Wednesday, August 4, 2010
Fantastic Voyage: A Li'l Sci Fi Fun
The sources of the film's suspense are definitely unusual. For example, when a strong current propels the Proteus off-course, the only new route to Benes' brain is through the heart chamber. Earlier in the film, we learn that the heart chamber is the one place the Proteus must avoid because the pumping blood would crush the little ship. So what to do? General Carter, who has been drinking a lot of coffee (with massive amounts of sugar) suggests that Benes' heart be stopped long enough for the Proteus to get through the chamber. The catch is that once the heart is stopped, Bene must be revived within sixty seconds or he may not get revived at all. And, according to Carter's slide-rule calculations, it will take the Proteus crew 57 seconds to navigate the route. Hmm...three seconds to spare is cutting it pretty close!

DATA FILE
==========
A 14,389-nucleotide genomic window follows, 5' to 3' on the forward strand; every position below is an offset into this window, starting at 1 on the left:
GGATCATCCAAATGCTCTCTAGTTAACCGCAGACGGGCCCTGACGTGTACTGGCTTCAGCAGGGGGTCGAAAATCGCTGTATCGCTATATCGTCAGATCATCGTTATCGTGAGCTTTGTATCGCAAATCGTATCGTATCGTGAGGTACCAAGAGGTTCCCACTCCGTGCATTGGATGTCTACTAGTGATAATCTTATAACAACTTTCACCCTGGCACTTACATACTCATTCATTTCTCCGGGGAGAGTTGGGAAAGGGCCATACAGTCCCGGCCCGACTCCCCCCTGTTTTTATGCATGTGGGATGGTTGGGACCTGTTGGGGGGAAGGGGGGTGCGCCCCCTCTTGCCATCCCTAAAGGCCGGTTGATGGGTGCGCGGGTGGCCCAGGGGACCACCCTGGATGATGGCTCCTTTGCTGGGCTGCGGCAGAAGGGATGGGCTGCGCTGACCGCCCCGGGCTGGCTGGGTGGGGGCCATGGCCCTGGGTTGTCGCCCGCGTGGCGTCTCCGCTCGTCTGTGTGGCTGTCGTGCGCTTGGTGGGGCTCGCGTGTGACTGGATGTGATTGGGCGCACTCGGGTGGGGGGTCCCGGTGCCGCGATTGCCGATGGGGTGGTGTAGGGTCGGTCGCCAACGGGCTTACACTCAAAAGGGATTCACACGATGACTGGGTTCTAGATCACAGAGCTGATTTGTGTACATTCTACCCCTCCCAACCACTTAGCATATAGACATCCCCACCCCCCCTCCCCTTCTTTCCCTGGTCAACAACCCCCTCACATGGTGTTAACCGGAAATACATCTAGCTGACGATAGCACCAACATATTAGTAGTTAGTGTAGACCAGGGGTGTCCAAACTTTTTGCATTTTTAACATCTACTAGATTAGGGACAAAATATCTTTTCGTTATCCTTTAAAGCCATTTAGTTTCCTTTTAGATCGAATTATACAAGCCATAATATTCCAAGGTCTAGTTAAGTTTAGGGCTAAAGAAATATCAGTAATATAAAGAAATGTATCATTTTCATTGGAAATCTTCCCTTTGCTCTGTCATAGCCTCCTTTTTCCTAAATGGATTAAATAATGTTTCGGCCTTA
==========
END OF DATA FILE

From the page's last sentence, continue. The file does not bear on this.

The special effects are spotty, even though they won an Academy Award (the film also won for Best Art Direction). The scenes where things become small or big are pretty woeful, especially by today's computer-generated standards. In contrast, once the Proteus is cruising through the circulatory system, Fantastic Voyage still looks pretty impressive. But then, the 20th Century-Fox special effects team, led by L.B. Abbott, had a pretty good handle on submarine scenes, having working on the film and TV versions of Voyage to the Bottom of the Sea.
Acclaimed science fiction author Isaac Asimov wrote a novelization based on the screenplay. The ending in Asimov's book is slightly different and accounts for a scientific discrepancy in the film version. Asimov also penned a sequel called Fantastic Voyage II: Destination Brain. Over the years, numerous directors, such as James Cameron, have considered producing a big budget remake. Joe Dante's 1987 film Innerspace, starring Dennis Quaid and Meg Ryan, is a lighthearted variation. It also won an Oscar for special effects.